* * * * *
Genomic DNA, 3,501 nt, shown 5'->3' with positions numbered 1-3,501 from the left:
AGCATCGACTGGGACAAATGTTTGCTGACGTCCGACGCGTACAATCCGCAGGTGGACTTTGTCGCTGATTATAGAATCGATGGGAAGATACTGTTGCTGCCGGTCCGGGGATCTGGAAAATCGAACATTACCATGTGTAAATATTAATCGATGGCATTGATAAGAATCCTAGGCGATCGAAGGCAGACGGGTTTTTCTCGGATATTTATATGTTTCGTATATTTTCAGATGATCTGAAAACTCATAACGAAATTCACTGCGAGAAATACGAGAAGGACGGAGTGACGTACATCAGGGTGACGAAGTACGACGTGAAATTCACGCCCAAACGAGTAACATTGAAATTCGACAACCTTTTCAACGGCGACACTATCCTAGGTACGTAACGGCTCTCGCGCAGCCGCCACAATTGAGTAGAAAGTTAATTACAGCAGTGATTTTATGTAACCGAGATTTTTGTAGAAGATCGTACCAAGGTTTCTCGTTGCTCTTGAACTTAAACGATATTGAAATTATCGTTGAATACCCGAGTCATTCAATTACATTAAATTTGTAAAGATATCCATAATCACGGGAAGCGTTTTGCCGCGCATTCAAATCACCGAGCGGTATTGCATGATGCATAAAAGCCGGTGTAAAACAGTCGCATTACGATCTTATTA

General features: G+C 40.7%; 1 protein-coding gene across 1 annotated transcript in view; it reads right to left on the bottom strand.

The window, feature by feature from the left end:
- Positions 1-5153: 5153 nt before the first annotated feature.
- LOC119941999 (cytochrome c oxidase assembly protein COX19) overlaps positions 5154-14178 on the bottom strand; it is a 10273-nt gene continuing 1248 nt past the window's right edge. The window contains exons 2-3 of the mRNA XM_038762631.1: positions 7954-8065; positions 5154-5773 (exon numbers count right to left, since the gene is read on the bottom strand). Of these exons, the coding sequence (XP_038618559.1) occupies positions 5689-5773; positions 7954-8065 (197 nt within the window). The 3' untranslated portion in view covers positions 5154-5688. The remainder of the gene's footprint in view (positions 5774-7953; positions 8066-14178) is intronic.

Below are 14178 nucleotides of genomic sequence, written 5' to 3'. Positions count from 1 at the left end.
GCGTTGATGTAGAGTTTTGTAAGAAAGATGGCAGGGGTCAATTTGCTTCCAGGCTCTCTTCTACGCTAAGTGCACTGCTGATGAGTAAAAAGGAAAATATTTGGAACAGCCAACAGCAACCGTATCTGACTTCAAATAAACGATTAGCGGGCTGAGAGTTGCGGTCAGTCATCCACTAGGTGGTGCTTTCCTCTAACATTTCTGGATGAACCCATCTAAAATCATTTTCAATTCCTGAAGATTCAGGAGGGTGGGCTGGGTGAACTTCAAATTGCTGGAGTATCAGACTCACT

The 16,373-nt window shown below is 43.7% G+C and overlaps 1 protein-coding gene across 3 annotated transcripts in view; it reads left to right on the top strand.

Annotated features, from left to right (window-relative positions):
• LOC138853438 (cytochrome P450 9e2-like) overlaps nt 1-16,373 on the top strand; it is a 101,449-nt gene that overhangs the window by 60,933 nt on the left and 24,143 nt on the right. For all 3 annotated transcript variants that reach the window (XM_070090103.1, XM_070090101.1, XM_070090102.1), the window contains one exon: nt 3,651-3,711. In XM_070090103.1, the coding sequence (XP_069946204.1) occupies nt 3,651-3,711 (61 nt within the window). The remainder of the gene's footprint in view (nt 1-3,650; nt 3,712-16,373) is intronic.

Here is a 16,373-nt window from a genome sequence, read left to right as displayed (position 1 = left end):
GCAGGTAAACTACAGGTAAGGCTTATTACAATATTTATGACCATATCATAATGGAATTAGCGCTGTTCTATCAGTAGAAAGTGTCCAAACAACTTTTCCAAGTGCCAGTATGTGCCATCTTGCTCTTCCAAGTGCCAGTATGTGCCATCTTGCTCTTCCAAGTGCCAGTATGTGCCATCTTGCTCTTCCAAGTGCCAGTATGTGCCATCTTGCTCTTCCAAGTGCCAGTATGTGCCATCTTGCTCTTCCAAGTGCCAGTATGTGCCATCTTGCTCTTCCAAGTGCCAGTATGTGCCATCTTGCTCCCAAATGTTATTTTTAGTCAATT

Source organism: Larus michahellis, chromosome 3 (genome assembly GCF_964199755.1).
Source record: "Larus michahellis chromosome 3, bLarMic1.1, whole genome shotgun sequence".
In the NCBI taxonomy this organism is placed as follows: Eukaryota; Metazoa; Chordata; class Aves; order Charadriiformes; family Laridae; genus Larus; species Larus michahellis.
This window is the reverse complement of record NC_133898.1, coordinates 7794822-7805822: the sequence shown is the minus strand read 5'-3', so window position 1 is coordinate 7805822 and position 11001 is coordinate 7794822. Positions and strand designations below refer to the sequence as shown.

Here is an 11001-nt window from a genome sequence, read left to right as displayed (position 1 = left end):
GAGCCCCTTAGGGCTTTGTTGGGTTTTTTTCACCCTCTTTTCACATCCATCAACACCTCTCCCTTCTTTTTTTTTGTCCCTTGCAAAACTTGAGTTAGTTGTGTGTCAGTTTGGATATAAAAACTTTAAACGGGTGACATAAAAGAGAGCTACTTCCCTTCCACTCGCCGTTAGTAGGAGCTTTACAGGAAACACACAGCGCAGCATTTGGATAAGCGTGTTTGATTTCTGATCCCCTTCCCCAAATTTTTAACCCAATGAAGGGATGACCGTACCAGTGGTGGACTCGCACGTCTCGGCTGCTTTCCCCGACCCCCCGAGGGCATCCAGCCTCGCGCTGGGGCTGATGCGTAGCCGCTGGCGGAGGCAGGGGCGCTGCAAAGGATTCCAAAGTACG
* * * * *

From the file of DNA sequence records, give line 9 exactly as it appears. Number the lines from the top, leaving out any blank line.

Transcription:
The 16,373-nt window shown below is 43.7% G+C and overlaps 1 protein-coding gene across 3 annotated transcripts in view; it reads left to right on the top strand.